Reserve Rights Whitepaper

The volatility of existing cryptocurrencies significantly reduces their usefulness. A cryptocurrency with stable value would permit much wider usage as a stable store of value, medium of exchange, and standard of deferred payment. Demand for a short-term and long-term stable cryptocurrency is obvious. The feasibility of implementing one is not—clear flaws can be demonstrated with many recently proposed designs [1][2][3]. In this paper, we present arguments for why such a coin should implement an exchangerate peg to a fiat currency first and a basket of assets later, using off-chain foreign collateral that has been tokenized by a diversity of issuers. We then describe the Reserve Protocol, a decentralized stablecoin system that scales supply with demand and is built to maintain 100% or more on-chain collateral backing. This design strikes a careful balance between stability, decentralization, and profitability while supporting arbitrary increases or decreases in demand. For these reasons, we believe the Reserve to be the ideal economic building block for the blockchain ecosystem and a credible alternative to fiat money.

Cryptocurrencies have the potential to massively upgrade the effectiveness of money worldwide. They can be sent nearly instantly to anyone anywhere in the world, can’t be diluted or devalued by irresponsible governments, and can be programmed to operate inside of financial contracts that rely on code instead of law—each of which is independently a major improvement over fiat money. Cryptocurrencies have recently been top-of-mind for consumers, investors, and regulators around the world. Why, then, have they not been adopted?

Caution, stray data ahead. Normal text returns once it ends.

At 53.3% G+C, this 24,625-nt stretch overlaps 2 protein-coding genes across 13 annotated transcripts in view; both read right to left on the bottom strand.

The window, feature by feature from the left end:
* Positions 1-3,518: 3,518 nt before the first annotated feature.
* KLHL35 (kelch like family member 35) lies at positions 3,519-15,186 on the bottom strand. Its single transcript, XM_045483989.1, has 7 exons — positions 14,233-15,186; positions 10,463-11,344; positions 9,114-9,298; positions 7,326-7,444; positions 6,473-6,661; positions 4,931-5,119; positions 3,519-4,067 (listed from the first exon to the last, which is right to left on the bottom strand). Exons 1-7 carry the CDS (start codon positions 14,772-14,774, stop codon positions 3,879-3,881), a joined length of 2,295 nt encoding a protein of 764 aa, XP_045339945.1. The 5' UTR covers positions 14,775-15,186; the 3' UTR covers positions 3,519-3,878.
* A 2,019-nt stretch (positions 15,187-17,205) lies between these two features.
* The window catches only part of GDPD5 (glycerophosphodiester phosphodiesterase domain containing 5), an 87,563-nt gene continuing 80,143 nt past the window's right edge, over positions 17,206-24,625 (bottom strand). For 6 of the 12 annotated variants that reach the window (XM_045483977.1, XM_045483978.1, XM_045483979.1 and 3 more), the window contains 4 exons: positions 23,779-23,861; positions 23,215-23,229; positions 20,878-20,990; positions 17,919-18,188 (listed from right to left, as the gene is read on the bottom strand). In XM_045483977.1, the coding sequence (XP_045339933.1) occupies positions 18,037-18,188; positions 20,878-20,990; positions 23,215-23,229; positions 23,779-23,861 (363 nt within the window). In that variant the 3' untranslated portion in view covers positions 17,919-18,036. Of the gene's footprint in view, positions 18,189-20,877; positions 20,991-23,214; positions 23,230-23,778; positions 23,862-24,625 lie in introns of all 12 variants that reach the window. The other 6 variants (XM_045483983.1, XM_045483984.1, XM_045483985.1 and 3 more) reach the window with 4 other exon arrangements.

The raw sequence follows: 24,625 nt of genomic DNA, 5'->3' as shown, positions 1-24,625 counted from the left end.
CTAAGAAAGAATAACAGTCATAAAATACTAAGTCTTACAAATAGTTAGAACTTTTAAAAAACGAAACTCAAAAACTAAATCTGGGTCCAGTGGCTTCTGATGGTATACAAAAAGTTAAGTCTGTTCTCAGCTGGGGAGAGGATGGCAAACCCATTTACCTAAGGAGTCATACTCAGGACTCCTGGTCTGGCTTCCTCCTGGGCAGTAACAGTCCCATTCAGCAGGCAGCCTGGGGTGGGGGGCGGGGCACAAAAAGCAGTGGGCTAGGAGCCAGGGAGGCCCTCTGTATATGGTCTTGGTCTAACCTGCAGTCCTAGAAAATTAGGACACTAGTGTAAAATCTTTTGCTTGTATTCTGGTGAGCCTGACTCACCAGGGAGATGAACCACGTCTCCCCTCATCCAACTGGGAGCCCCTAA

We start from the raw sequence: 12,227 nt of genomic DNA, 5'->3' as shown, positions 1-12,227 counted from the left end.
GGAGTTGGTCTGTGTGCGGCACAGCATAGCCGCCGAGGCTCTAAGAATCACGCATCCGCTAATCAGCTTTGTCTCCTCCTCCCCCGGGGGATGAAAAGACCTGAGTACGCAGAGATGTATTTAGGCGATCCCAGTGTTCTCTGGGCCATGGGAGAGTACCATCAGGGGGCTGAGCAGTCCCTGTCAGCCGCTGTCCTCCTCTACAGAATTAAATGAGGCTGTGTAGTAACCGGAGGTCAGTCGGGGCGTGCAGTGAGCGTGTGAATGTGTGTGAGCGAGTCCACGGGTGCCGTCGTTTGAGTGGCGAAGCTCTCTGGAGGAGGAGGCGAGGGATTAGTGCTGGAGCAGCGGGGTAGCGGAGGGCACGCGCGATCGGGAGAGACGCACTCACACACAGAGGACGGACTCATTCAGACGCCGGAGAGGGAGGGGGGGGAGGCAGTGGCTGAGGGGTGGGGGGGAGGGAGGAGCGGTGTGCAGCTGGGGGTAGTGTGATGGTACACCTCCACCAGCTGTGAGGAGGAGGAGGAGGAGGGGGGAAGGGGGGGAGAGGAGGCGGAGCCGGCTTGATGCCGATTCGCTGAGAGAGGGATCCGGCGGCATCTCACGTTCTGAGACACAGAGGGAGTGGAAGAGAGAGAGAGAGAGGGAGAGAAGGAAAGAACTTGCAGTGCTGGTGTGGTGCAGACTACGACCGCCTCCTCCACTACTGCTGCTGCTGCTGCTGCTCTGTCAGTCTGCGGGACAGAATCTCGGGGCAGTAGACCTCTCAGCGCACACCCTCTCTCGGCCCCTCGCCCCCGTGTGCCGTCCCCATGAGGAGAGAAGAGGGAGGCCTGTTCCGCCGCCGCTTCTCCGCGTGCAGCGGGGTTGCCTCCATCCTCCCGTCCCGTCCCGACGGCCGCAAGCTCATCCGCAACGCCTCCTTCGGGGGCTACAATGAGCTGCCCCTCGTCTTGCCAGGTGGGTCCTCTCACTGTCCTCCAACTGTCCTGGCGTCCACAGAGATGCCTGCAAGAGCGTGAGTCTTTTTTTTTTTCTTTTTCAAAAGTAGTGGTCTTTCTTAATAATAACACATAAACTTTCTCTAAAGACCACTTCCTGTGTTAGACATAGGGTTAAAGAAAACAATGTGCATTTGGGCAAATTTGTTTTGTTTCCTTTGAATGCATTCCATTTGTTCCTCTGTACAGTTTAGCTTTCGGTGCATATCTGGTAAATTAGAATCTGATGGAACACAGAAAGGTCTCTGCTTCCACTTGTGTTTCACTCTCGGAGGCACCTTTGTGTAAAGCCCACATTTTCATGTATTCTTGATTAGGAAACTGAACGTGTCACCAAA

In addition to technical impediments that are on track to being solved, cryptocurrencies like bitcoin and ether have been highly volatile in market valuation. Their volatility discourages merchants and consumers from using them as a medium of exchange or store of value. Put simply, nobody wants to spend a currency that may be worth twice as much in a month, and nobody wants to store their retirement savings in a currency that may be worth nothing in a year.

Their volatility also prevents them from serving as a standard of deferred payment.

Anyone who negotiates rent, wages, or loans in a currency lacking a stable value is unavoidably also speculating on that currency’s future purchasing power. Relying on a volatile currency for such needs introduces unnecessary risk and makes it more difficult to coordinate effectively [4].

Reserve Stabilization Protocolwhitepaper

Reserve Protocol Website
Reserve Stabilization Protocol Whitepaper